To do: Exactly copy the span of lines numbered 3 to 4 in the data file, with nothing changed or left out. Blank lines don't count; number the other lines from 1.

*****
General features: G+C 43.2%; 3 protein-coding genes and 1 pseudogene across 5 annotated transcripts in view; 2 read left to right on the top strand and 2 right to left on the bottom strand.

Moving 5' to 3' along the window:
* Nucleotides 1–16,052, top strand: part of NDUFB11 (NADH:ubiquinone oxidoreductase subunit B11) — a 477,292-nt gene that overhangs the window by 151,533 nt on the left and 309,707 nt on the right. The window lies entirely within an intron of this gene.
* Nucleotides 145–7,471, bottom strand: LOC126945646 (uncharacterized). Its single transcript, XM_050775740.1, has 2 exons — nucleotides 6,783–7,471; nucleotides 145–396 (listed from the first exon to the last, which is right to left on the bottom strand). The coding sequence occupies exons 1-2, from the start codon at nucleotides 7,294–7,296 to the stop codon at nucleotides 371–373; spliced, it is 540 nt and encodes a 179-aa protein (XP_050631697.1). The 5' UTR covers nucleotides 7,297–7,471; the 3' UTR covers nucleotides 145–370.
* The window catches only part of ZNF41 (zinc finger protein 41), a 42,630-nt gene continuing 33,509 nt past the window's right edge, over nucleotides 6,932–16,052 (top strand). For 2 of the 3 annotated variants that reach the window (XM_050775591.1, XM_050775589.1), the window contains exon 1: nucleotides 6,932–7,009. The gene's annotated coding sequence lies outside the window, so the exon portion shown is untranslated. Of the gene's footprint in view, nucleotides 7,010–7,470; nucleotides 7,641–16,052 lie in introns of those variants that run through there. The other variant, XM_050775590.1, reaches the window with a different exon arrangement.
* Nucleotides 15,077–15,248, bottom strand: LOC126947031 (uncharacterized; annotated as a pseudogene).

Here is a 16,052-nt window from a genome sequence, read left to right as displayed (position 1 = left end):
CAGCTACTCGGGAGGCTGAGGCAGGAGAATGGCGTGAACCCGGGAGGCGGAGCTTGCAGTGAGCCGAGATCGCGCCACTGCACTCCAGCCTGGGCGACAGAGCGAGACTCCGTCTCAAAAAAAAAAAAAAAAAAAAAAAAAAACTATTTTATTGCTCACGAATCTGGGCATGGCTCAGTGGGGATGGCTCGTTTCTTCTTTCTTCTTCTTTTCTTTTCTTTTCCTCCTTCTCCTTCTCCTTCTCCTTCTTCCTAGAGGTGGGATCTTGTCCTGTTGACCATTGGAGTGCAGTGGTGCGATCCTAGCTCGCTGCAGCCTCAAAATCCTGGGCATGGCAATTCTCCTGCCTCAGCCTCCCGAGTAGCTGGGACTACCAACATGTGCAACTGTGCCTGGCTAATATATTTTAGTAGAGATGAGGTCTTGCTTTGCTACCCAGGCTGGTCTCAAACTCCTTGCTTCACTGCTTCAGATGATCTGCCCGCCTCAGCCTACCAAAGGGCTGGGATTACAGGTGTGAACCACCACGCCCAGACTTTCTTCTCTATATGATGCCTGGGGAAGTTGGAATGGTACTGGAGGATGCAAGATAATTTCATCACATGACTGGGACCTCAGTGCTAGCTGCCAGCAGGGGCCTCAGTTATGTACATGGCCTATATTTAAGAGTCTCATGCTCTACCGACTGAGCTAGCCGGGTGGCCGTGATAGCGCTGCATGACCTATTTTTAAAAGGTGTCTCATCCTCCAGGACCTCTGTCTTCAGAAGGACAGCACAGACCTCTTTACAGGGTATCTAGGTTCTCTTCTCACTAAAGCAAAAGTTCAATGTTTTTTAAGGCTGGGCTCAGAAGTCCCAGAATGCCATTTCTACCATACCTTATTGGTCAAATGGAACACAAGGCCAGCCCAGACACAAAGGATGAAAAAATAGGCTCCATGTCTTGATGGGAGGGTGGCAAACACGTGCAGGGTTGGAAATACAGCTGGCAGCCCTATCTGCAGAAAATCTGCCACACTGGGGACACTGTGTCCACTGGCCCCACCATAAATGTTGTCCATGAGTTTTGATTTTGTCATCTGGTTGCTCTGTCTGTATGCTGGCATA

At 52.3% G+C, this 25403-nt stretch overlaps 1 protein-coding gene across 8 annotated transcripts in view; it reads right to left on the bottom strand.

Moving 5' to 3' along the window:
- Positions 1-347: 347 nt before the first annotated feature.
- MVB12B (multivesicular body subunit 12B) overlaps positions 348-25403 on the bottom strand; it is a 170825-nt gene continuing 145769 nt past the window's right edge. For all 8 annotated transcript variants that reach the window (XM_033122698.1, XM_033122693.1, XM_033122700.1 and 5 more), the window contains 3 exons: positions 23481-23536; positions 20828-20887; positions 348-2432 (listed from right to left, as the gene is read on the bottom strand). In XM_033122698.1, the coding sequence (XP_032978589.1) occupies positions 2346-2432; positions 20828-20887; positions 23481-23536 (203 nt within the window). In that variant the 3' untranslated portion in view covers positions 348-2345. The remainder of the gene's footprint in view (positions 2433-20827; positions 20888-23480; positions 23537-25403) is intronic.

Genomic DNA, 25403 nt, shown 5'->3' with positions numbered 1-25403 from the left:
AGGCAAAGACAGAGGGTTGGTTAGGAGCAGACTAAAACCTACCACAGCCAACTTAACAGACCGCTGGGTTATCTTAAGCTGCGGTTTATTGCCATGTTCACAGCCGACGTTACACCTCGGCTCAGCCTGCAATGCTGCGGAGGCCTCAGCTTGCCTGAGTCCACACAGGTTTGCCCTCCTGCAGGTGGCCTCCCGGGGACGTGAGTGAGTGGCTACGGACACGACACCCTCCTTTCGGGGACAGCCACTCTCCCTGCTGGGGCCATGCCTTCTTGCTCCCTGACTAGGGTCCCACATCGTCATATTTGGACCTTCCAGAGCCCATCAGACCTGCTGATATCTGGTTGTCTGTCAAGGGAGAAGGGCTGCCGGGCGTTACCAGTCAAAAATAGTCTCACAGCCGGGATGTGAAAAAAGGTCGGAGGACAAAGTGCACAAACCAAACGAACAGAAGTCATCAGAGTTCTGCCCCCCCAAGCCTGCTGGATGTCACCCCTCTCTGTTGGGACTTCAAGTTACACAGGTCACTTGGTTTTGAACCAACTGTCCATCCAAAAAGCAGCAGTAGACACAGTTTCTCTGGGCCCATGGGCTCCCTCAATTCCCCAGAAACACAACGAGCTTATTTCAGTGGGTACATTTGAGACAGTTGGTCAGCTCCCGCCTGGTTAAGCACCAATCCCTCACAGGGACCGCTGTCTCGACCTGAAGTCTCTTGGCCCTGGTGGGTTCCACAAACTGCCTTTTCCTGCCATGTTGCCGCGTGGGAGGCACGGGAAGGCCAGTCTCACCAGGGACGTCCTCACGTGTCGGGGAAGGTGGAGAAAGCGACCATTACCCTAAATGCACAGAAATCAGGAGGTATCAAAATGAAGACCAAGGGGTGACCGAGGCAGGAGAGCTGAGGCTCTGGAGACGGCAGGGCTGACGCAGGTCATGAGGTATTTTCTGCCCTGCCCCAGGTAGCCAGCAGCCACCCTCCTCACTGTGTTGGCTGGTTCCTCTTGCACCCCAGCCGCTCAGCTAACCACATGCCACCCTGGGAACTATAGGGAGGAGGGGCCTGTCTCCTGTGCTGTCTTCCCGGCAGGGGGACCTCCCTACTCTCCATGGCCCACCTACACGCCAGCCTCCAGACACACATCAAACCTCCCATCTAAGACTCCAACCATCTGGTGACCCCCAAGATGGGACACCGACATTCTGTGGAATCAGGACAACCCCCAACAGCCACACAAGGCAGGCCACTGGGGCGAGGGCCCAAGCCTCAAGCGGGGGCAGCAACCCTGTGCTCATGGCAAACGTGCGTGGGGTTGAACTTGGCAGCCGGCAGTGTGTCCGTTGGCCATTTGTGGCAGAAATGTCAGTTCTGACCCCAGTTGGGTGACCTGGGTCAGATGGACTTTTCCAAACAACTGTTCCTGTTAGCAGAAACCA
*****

* Nucleotides 1–16,052, top strand: part of NDUFB11 (NADH:ubiquinone oxidoreductase subunit B11) — a 477,292-nt gene that overhangs the window by 151,533 nt on the left and 309,707 nt on the right. The window lies entirely within an intron of this gene.
* Nucleotides 145–7,471, bottom strand: LOC126945646 (uncharacterized). Its single transcript, XM_050775740.1, has 2 exons — nucleotides 6,783–7,471; nucleotides 145–396 (listed from the first exon to the last, which is right to left on the bottom strand). The coding sequence occupies exons 1-2, from the start codon at nucleotides 7,294–7,296 to the stop codon at nucleotides 371–373; spliced, it is 540 nt and encodes a 179-aa protein (XP_050631697.1). The 5' UTR covers nucleotides 7,297–7,471; the 3' UTR covers nucleotides 145–370.